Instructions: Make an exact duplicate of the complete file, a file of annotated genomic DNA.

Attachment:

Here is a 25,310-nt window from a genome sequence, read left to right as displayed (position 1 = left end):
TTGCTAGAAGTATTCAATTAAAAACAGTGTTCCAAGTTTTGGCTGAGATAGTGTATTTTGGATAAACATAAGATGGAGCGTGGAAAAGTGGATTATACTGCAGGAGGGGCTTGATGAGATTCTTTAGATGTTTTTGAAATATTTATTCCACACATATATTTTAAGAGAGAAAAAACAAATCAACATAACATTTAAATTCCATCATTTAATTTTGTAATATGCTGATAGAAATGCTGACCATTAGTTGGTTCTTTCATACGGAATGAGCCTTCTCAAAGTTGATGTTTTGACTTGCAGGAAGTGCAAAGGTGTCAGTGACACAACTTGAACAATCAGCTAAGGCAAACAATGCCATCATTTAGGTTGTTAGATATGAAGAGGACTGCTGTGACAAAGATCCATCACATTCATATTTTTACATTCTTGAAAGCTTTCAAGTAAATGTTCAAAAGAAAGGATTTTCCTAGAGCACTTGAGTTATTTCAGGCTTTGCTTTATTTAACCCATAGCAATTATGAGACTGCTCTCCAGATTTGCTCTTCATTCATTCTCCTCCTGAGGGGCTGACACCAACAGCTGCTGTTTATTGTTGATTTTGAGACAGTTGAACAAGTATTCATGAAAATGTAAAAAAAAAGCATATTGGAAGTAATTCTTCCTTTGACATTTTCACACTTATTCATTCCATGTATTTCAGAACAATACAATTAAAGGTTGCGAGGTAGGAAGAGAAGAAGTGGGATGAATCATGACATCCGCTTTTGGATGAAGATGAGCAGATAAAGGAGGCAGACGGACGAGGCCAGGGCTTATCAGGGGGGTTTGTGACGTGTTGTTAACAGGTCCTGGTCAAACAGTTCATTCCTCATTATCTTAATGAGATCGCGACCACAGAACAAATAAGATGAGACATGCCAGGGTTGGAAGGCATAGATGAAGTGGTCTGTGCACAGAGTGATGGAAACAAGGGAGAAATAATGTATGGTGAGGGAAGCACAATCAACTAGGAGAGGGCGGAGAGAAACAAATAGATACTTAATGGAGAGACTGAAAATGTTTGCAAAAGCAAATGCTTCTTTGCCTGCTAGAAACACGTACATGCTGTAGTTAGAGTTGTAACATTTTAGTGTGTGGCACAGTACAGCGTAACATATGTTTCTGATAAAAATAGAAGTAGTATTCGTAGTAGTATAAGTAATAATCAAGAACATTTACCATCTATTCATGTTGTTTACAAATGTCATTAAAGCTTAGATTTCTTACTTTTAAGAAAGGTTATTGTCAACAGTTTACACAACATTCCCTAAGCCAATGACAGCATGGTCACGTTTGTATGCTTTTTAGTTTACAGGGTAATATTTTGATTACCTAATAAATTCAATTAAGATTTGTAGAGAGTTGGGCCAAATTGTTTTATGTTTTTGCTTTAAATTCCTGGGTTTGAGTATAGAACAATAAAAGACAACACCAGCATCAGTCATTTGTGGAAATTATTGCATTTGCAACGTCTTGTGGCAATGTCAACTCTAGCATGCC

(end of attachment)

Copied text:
Here is a 25,310-nt window from a genome sequence, read left to right as displayed (position 1 = left end):
TTGCTAGAAGTATTCAATTAAAAACAGTGTTCCAAGTTTTGGCTGAGATAGTGTATTTTGGATAAACATAAGATGGAGCGTGGAAAAGTGGATTATACTGCAGGAGGGGCTTGATGAGATTCTTTAGATGTTTTTGAAATATTTATTCCACACATATATTTTAAGAGAGAAAAAACAAATCAACATAACATTTAAATTCCATCATTTAATTTTGTAATATGCTGATAGAAATGCTGACCATTAGTTGGTTCTTTCATACGGAATGAGCCTTCTCAAAGTTGATGTTTTGACTTGCAGGAAGTGCAAAGGTGTCAGTGACACAACTTGAACAATCAGCTAAGGCAAACAATGCCATCATTTAGGTTGTTAGATATGAAGAGGACTGCTGTGACAAAGATCCATCACATTCATATTTTTACATTCTTGAAAGCTTTCAAGTAAATGTTCAAAAGAAAGGATTTTCCTAGAGCACTTGAGTTATTTCAGGCTTTGCTTTATTTAACCCATAGCAATTATGAGACTGCTCTCCAGATTTGCTCTTCATTCATTCTCCTCCTGAGGGGCTGACACCAACAGCTGCTGTTTATTGTTGATTTTGAGACAGTTGAACAAGTATTCATGAAAATGTAAAAAAAAAGCATATTGGAAGTAATTCTTCCTTTGACATTTTCACACTTATTCATTCCATGTATTTCAGAACAATACAATTAAAGGTTGCGAGGTAGGAAGAGAAGAAGTGGGATGAATCATGACATCCGCTTTTGGATGAAGATGAGCAGATAAAGGAGGCAGACGGACGAGGCCAGGGCTTATCAGGGGGGTTTGTGACGTGTTGTTAACAGGTCCTGGTCAAACAGTTCATTCCTCATTATCTTAATGAGATCGCGACCACAGAACAAATAAGATGAGACATGCCAGGGTTGGAAGGCATAGATGAAGTGGTCTGTGCACAGAGTGATGGAAACAAGGGAGAAATAATGTATGGTGAGGGAAGCACAATCAACTAGGAGAGGGCGGAGAGAAACAAATAGATACTTAATGGAGAGACTGAAAATGTTTGCAAAAGCAAATGCTTCTTTGCCTGCTAGAAACACGTACATGCTGTAGTTAGAGTTGTAACATTTTAGTGTGTGGCACAGTACAGCGTAACATATGTTTCTGATAAAAATAGAAGTAGTATTCGTAGTAGTATAAGTAATAATCAAGAACATTTACCATCTATTCATGTTGTTTACAAATGTCATTAAAGCTTAGATTTCTTACTTTTAAGAAAGGTTATTGTCAACAGTTTACACAACATTCCCTAAGCCAATGACAGCATGGTCACGTTTGTATGCTTTTTAGTTTACAGGGTAATATTTTGATTACCTAATAAATTCAATTAAGATTTGTAGAGAGTTGGGCCAAATTGTTTTATGTTTTTGCTTTAAATTCCTGGGTTTGAGTATAGAACAATAAAAGACAACACCAGCATCAGTCATTTGTGGAAATTATTGCATTTGCAACGTCTTGTGGCAATGTCAACTCTAGCATGCC